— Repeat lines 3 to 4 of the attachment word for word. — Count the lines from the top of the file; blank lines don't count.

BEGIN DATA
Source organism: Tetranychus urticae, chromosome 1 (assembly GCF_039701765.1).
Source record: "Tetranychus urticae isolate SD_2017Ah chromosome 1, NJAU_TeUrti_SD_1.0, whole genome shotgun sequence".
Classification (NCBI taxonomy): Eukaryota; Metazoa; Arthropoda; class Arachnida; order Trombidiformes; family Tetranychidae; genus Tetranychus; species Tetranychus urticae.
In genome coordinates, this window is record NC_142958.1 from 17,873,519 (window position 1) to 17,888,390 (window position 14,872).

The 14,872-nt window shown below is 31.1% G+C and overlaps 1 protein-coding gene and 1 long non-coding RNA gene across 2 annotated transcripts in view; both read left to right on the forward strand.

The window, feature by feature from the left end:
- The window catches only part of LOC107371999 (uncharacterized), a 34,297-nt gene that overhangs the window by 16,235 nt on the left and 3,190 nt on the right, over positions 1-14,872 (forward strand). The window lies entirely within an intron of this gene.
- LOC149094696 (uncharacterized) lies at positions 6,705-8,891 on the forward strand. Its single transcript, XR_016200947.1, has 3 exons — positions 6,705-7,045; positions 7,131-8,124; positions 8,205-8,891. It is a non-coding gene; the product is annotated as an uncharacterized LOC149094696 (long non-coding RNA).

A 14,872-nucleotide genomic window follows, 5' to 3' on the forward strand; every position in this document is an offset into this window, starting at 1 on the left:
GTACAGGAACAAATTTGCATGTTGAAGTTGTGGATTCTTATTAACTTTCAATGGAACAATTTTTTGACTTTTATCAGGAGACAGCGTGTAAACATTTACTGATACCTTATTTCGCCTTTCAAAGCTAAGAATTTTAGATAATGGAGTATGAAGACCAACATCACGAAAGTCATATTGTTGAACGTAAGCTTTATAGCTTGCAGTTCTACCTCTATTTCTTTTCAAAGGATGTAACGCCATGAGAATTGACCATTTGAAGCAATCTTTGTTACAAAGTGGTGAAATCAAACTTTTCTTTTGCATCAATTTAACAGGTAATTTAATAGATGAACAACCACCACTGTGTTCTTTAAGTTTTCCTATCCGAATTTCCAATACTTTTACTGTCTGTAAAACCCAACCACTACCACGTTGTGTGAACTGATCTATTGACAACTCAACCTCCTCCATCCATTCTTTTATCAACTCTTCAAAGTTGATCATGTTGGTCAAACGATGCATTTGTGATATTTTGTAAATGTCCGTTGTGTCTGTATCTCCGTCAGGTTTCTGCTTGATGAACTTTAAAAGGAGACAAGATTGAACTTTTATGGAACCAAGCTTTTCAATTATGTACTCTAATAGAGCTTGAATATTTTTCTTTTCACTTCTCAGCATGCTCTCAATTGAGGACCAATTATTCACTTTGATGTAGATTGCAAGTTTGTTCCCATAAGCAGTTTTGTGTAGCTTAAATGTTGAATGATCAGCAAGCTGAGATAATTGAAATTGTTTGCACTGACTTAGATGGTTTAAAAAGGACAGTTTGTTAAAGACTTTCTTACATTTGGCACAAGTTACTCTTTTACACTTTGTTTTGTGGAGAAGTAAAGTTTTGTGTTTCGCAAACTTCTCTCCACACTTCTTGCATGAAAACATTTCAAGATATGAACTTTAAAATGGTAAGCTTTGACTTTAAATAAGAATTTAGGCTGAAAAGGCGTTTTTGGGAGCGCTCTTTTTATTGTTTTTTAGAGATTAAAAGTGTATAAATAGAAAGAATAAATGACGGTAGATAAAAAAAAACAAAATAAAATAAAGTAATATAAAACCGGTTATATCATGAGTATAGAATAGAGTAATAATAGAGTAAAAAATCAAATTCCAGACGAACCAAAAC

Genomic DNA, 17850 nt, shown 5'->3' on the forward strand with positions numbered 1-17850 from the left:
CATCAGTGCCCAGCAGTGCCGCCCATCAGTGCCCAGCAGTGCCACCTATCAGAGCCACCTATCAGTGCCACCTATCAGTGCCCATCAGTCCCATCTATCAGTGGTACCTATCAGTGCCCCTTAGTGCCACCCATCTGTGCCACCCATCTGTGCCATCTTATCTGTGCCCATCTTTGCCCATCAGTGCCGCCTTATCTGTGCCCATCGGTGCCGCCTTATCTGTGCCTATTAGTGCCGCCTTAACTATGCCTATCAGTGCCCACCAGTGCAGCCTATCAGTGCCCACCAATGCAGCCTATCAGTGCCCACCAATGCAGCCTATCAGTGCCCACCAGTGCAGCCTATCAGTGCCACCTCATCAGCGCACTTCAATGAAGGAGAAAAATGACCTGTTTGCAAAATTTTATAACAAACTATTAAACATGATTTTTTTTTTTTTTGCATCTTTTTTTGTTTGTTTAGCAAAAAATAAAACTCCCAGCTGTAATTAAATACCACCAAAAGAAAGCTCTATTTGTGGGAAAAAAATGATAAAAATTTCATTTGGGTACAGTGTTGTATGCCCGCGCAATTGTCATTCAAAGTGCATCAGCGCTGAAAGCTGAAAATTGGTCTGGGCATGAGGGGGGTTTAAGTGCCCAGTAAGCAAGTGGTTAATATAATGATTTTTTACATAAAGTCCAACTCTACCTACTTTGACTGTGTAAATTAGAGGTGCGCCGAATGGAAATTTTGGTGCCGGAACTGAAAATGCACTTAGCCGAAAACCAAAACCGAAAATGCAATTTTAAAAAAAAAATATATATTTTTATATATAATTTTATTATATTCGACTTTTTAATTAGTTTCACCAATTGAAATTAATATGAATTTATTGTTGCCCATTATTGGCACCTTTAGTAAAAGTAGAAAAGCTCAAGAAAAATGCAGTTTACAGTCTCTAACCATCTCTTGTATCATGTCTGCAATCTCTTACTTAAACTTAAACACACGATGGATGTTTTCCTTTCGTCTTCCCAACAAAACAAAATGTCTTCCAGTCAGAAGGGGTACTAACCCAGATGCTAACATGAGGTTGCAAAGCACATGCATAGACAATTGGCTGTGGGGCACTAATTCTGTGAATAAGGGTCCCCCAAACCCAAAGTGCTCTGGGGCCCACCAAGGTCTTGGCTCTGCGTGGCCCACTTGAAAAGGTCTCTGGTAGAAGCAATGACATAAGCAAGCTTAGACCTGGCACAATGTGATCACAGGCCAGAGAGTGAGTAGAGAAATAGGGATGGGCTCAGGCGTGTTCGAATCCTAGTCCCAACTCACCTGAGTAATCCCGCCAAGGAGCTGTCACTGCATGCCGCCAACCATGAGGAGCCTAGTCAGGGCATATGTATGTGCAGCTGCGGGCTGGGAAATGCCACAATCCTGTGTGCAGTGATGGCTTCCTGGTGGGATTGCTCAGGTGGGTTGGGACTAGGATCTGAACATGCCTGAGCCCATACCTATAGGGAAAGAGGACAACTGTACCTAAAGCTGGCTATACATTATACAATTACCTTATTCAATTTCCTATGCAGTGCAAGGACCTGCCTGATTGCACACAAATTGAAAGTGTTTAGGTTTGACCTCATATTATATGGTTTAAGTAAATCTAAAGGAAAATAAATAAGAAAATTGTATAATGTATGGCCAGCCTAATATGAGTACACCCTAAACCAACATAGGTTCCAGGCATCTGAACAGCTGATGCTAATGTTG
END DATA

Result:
Classification (NCBI taxonomy): Eukaryota; Metazoa; Arthropoda; class Arachnida; order Trombidiformes; family Tetranychidae; genus Tetranychus; species Tetranychus urticae.
In genome coordinates, this window is record NC_142958.1 from 17,873,519 (window position 1) to 17,888,390 (window position 14,872).